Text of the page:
8) McSorley’s Bar – John Sloan – Manhattan

Credits: Wikipedia

McSorley's Old Ale House, founded in 1854 in Manhattan, is a neighborhood institution famed for its sawdust-covered flooring and tried-and-true beers. It was also the basis for one of John Sloan's most well-known oil paintings, "McSorley's Bar," which was released in 1912. The frequent masses of working-class men who flocked to the pub inspired Sloan, and he worked diligently to represent the colorful world that lived within the establishment's walls.

Travelers can visit McSorley's Old Ale House even today and order an ale and walk on the saw-dust floor! While the painting remains in the collection of Detroit Institute of Arts, Detroit.

9) Drug Store – Edward Hopper– Boston

Credits: Wikipedia

Edward Hopper presented an oil painting named "Drug Store," which is presently on exhibit at Boston's Museum of Fine Arts, fifteen years before he painted the classic "Nighthawks."

A lone, brightly lighted drugstore window is set against the backdrop of a darkish and menacing street corner, which is thought to have been inspired by a Greenwich Village corner in New York.

10) The Hay Wain – John Constable – England

Credits: Wikipedia

John Constable, a key artist in the Romantic movement at the start of the 19th-century, painted a number of huge landscapes, including The Hay Wain (1821). Back in 2005, multiple surveys were conducted by BBC radio that resulted in the piece being named the second most popular in the United Kingdom. A farmer and his horses are seen in the picture hauling a hay wain, or wagon, across a river. Willy Lott's House, from the far left, is a farmhouse that still remains today in Suffolk, England.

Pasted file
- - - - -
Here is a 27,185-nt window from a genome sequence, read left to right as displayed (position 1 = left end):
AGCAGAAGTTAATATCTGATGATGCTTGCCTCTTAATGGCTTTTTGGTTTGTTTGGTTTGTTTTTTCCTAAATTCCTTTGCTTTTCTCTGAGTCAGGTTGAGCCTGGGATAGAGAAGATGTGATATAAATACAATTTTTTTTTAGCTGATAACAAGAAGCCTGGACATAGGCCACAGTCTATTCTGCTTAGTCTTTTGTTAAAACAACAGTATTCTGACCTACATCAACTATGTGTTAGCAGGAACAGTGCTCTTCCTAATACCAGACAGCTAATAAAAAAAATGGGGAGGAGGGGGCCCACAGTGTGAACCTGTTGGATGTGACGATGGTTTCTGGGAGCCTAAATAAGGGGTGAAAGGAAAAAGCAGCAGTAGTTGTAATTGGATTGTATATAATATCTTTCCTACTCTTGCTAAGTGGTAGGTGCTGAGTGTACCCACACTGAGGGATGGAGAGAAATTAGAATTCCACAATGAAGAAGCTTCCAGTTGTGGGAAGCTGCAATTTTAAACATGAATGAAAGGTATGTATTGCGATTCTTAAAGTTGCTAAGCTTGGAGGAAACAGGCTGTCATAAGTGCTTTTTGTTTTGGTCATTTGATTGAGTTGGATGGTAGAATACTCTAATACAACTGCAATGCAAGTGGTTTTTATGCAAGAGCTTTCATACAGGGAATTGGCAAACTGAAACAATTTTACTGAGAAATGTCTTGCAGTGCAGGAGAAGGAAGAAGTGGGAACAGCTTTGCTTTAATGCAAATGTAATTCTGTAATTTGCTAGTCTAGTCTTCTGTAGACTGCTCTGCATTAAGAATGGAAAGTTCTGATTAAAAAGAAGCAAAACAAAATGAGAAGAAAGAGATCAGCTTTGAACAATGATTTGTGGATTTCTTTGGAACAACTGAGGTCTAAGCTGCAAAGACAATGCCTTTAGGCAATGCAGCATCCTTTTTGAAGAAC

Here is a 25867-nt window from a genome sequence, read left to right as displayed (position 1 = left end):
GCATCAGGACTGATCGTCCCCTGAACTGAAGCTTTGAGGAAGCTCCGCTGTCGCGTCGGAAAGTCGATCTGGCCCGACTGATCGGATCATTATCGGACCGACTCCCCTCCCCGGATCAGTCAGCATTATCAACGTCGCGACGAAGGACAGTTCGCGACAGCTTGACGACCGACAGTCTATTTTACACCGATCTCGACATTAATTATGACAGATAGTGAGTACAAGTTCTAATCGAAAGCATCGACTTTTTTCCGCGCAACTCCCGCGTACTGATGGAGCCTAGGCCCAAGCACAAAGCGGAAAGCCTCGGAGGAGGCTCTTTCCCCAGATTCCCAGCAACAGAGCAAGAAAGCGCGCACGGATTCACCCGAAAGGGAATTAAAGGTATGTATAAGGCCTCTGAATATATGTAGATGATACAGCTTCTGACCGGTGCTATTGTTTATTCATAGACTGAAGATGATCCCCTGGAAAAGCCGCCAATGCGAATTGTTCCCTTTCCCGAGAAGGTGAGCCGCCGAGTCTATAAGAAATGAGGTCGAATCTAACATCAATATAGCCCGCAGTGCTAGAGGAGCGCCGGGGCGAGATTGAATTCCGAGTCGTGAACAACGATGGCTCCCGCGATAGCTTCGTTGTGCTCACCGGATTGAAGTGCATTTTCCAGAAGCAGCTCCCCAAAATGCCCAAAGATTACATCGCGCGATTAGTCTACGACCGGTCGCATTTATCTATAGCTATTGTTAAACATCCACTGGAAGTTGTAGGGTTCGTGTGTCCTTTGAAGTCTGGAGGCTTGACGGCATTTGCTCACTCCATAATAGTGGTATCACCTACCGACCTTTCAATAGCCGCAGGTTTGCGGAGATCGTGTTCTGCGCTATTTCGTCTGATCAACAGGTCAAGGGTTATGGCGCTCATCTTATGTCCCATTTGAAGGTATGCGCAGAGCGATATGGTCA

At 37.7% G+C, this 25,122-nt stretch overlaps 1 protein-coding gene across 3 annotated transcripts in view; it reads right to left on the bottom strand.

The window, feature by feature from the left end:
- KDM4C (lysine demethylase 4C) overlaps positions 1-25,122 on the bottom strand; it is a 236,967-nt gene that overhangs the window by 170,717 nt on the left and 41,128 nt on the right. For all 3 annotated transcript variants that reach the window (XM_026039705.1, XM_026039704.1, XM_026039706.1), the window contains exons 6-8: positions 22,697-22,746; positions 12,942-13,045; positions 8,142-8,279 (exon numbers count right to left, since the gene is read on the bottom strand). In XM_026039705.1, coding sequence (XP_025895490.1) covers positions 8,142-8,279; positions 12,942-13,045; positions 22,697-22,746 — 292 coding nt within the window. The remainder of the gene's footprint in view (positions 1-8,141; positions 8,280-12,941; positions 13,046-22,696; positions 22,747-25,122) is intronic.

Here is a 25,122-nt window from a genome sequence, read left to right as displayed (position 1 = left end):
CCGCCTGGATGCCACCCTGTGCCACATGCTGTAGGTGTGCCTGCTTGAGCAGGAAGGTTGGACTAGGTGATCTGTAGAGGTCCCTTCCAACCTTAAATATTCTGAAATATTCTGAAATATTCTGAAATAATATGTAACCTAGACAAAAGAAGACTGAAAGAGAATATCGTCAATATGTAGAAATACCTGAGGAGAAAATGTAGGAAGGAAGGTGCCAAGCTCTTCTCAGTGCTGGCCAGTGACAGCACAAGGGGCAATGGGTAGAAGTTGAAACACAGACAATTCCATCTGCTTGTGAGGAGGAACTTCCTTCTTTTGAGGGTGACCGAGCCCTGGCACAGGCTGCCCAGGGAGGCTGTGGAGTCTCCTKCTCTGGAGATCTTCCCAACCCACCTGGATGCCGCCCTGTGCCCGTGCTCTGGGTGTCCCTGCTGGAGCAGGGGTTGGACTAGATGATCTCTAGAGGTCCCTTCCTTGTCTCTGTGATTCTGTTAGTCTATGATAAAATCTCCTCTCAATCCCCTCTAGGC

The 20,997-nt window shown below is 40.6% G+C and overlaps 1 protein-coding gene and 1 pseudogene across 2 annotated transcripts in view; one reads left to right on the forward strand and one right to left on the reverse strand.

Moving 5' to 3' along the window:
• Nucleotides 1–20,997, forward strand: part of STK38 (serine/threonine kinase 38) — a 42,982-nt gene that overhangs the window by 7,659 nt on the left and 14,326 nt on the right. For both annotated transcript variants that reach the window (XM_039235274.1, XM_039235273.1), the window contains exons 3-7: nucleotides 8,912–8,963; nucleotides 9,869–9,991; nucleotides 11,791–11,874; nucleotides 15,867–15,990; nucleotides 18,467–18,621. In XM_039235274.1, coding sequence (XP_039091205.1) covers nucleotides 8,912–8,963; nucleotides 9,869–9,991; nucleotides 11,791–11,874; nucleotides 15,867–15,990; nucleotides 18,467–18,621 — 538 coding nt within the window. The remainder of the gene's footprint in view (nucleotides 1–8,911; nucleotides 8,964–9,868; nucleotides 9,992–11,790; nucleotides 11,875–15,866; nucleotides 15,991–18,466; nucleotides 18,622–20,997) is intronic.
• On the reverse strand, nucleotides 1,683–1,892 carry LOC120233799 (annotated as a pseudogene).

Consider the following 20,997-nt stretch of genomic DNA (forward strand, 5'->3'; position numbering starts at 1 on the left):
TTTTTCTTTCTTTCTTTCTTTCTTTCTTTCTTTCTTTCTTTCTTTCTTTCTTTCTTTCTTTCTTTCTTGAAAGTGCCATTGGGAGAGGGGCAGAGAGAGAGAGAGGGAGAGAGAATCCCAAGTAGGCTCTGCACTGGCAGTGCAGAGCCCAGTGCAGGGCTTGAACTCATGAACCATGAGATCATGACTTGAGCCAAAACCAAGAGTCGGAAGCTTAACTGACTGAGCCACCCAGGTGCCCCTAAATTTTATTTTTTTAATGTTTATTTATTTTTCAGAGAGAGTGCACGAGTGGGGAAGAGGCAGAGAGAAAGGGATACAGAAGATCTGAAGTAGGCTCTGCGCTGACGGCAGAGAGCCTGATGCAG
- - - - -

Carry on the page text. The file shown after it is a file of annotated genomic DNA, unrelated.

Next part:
Visitors can view the painting at The National Gallery, London.

11) Great Wave – Hokusai – Tokyo, Japan

Credits: Wikipedia

This famous Japanese wave painting is located in Sumida Hokusai Museum. Hokusai had a career that spanned seven decades. He was not only known for his lively designs for woodblock prints and illustrated books, but he was also a talented painter. Hokusai, known for his inventiveness in using perspective to create dramatic patterns, depicts Japan's greatest peak, Mount Fuji, as a tiny triangle in the distance, glimpsed under a cresting wave—a symbol of nature's strength.

From Japanese artist Katsushika Hokusai's Edo-era woodblock studies of Mt. Fuji to Van Gogh's captivating paintings, artists have taken inspiration in their surroundings throughout the centuries. Specific architecture, on the other hand, have acted as sources of inspiration for artists. These are just some of the places that have been turned into paintings. There are many places that artists continue finding their inspiration from. And we, at Voyayge, will help the curious minds to explore all these fascinating places and more.